Libin: We have a very well described plan for this: the longer you use Evernote the more likely you are to pay. The conversion comes with length of time. We don’t need to measure the percentage of paying to free users because we’re adding users quickly so the conversion rate right now goes down. What we really care about is how many people convert after one year, two years and four years. It’s supposed to be plummeting right now. That’s the plan, it’s what we’ve laid out and we’re sticking to it. Plus we haven’t tried to optimize conversions yet at all.

TC: But how do you know that’s what they’ll do? Is it a pattern?
Libin: We have 4.5 years of data that we base it on.

TC: But what drives take-up of a paid offer for someone who has been a free user for so long?
Libin: We’re trying not to have a paywall. In fact for the last couple of years we’ve been making the free version more similar to the premium version [features include more storage, collaboration/sharing options, and faster image processing and search]. We really just want people to keep using it, really focusing on engagement and retention.

We think you will want to pay for the things you like. We want the psychology to flip around because people hate being sold to. We want to flip it around and make you really like the service. What can I get if I buy something. It’s a deliberate process. We’re saying, it’s more important that you stay, than you pay. And the longer you stay the more likely it is that you start paying. Today, people don’t start paying for a particular feature, but because they just have so much of their life in Evernote, and they like it. They look for other stuff to do there. We do have some cool premium features, such as better collaboration, access to previous versions of notes, and better handling of larger documents. In the future we will be adding more.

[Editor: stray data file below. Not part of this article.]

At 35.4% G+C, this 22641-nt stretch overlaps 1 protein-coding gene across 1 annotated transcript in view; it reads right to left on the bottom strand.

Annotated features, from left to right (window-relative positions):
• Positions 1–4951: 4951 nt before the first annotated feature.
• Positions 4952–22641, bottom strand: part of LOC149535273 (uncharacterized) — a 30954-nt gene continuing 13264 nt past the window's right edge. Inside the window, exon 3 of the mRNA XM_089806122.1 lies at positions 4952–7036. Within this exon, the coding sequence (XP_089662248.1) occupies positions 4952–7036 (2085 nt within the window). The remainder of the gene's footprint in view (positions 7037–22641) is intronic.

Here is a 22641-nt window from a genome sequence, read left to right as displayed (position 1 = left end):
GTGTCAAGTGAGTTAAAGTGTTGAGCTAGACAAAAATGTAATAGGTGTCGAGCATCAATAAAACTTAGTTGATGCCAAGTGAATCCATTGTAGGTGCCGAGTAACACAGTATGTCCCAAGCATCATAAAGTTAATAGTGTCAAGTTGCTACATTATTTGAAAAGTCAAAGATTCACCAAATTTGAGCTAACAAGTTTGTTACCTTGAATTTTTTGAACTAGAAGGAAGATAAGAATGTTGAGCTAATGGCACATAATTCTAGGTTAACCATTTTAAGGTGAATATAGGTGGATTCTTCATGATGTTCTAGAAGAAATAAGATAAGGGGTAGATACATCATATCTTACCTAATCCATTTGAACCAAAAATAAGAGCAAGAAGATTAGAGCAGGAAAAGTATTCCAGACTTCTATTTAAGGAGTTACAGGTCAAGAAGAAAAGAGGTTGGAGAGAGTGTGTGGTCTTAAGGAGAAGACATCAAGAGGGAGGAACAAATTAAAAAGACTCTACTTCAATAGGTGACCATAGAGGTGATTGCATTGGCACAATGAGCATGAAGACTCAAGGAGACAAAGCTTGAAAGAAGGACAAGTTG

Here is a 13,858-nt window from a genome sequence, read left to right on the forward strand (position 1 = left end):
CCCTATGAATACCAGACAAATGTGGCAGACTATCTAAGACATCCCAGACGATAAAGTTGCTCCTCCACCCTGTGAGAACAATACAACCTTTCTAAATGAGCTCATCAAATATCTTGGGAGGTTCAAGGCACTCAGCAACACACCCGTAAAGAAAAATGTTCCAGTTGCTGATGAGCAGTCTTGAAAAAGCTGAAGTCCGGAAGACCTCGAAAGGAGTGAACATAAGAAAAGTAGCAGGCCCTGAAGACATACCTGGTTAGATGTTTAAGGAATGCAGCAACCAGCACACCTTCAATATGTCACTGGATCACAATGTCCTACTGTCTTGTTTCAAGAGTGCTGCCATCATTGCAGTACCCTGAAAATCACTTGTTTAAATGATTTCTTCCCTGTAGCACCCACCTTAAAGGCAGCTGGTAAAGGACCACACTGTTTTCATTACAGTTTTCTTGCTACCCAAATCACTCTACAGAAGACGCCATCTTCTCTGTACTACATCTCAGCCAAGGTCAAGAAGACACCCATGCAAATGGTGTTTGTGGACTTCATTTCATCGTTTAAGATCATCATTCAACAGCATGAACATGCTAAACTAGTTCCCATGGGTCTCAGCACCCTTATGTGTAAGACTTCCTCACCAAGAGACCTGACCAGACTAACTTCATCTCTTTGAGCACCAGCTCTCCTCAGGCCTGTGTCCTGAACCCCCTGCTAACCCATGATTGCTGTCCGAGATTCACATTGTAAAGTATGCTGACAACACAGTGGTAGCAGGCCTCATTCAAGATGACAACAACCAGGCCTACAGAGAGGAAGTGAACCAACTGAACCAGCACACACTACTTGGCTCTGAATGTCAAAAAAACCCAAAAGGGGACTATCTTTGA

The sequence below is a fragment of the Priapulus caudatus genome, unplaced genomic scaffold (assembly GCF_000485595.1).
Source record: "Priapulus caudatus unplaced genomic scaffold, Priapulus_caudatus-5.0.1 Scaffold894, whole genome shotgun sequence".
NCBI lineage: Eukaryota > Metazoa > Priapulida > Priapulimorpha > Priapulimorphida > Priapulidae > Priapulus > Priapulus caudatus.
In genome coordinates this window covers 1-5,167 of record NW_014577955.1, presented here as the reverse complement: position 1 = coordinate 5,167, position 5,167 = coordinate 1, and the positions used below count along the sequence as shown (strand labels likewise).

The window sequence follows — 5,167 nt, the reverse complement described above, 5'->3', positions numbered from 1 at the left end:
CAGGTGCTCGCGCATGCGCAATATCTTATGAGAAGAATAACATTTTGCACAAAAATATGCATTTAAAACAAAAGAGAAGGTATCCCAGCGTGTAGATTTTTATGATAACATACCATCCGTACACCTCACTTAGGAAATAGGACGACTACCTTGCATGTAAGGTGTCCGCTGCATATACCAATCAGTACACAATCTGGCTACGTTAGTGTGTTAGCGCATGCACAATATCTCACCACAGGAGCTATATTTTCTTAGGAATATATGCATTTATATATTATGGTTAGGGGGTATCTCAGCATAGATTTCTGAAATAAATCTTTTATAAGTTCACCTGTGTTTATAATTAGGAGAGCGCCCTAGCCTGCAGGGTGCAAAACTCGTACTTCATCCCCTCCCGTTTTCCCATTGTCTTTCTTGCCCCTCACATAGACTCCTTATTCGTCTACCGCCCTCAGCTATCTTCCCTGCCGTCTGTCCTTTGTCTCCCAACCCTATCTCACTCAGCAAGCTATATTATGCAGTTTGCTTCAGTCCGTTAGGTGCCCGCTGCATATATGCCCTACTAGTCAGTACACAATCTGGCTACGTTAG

How do we know people will convert? We don’t. We can predict based on previous behavior, but the big question for us is how are users that we’re getting now different from the users we were getting five years ago? As we get more people from mobile devices, or from Brazil and China, that’s where the unknown factor is from. So far it’s based on projections, and it’s possible that the users we added in 2012 will act differently from our older users.

TC: So later adopters sometimes tend to be slower to pick these things up, and may be lower value?
Libin: So far we haven’t seen that, but it’s entirely possible. But that’s also why we are trying so hard with releasing new apps and focused apps around particular user eperiences. We don’t have to rely on people always figuring out the best uses for Evernote. We can give them the whole experience, so that they know they can do this [record food, etc] with Evernote. If anything that should counteract the deterioration of quality of mainstream users versus early adopters, but it’s too early to tell.

TC: You’ve been making references to lots of new products. When will those be coming out?
Libin: First, we’re planning for a full redesign that will be out in a couple of months. We will be releasing updates, too, but no completely new apps have been finalised for this year. There will be another app announcement cycle before the holidays but they will be about big improvements to existing products.

[photo: LeWeb, flickr]